One of the speakers before the paint and the stain:
Click the image to open in full size.

I prep sanded with 400p, and I did every surface. I would suggest using 3 layers of primer and 3 of varnish, sanding every 2 layers. So 2 of primer, wet sand with 600p, 1 primer and 1 varnish, wet sand with 1000p and finally 2 layers of varnish and leave the paint to cure. They suggest not using more then 2 layers of primer and 2 layers of varnish but I talked with them and if you sand down as suggested above you'll be ok. You just don't want to have the paint be so thick it'll crack once it cures. They are oil based, so you'll need a good mask and a well ventilated area. They suggest waiting a month for the paint to cure but I decided on 2 just to be safe.

First couple of layers of primer:
Click the image to open in full size.

Sanding after the first 2 layers:
Click the image to open in full size.

My camera died on me at that point, so I don't have any of the second sanding stage. Here's the final layer of paint tho:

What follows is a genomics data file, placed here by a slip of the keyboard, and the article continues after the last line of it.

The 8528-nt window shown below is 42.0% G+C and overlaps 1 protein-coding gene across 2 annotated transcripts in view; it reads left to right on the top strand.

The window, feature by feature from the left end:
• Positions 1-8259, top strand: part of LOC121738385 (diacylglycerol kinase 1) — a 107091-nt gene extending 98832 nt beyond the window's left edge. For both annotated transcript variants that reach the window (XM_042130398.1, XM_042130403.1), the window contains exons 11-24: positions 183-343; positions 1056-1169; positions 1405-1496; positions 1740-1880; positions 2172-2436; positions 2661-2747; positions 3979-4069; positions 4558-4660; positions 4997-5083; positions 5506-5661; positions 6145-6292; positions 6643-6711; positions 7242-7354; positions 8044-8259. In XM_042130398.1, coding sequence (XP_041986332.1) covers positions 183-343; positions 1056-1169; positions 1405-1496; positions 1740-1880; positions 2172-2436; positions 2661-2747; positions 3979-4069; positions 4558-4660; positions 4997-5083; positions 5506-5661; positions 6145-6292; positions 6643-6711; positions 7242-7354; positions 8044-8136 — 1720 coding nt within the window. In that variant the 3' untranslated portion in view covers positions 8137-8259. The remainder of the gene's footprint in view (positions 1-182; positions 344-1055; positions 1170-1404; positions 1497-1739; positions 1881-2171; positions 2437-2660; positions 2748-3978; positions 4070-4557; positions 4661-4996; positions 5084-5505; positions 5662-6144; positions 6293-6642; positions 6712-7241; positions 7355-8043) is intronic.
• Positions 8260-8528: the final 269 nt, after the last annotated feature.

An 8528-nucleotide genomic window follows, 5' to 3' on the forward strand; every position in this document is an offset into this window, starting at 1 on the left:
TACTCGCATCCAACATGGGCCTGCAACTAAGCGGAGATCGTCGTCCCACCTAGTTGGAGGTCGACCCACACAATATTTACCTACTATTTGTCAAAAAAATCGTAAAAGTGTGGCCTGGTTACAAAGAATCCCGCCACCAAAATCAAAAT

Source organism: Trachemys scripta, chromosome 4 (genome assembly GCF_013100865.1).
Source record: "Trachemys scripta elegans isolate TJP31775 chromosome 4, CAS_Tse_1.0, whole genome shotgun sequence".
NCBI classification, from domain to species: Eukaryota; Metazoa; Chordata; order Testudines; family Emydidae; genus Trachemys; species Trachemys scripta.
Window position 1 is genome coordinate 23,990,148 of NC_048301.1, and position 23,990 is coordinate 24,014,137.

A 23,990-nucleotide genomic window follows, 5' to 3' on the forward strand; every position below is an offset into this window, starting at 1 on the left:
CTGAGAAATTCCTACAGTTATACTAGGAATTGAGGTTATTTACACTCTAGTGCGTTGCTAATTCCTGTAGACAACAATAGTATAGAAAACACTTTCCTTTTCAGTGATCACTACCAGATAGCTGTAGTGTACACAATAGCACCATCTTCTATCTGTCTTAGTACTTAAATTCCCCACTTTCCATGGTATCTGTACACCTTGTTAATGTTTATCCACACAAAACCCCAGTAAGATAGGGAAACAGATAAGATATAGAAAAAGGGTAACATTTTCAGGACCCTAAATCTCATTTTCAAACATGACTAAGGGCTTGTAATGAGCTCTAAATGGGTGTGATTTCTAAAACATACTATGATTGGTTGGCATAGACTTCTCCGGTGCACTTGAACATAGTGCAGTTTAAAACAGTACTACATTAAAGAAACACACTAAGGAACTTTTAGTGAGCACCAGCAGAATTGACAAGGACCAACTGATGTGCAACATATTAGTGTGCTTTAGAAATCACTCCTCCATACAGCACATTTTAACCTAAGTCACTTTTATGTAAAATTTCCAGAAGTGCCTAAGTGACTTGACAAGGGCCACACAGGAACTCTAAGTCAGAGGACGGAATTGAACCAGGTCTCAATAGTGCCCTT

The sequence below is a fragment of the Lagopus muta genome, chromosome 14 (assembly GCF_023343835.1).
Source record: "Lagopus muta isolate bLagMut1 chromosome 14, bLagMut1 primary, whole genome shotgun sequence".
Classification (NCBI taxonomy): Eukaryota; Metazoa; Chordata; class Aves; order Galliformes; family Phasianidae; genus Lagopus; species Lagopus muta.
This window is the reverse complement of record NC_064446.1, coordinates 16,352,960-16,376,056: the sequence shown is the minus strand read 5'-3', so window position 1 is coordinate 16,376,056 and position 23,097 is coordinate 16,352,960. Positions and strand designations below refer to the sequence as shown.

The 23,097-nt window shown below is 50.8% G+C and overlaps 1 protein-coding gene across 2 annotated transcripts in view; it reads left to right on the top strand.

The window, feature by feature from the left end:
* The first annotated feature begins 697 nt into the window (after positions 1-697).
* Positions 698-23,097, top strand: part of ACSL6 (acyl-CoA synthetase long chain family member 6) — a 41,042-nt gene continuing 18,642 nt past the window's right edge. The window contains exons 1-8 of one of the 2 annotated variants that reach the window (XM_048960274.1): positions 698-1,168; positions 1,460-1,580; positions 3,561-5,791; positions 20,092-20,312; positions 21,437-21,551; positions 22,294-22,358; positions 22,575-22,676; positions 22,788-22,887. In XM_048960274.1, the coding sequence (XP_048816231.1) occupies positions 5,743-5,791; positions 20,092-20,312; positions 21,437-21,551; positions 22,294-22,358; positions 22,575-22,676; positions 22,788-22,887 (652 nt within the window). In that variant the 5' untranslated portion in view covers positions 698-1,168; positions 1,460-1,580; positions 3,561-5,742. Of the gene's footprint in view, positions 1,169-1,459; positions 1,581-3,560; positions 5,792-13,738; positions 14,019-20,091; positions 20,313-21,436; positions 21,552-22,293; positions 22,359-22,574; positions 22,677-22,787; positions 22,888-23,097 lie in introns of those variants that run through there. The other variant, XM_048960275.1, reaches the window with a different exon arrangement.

Click the image to open in full size.
Click the image to open in full size.

Post paint job results:
Click the image to open in full size.
Click the image to open in full size.

I waited 2 months before I started the final polish. I wet sanded with 2000p, but I'd suggest getting some 1600p to start out with, it'll save you a lot of time. This paint isn't like sanding a clear coat. I was able to get pretty aggressive with the sanding, but I was doing it by hand with a rubber block. You just want to sand until the surface looks like metal while dry. There were little dimples in the paint, you couldn't really feel them but when dry they were visible. I just sanded till they were all gone. Once you've sanded all the sides it's no different then what ShinOBIWAN suggests in the 'how to' thread. Just polish with the G3, I did 5 layers, and finish with the car polish.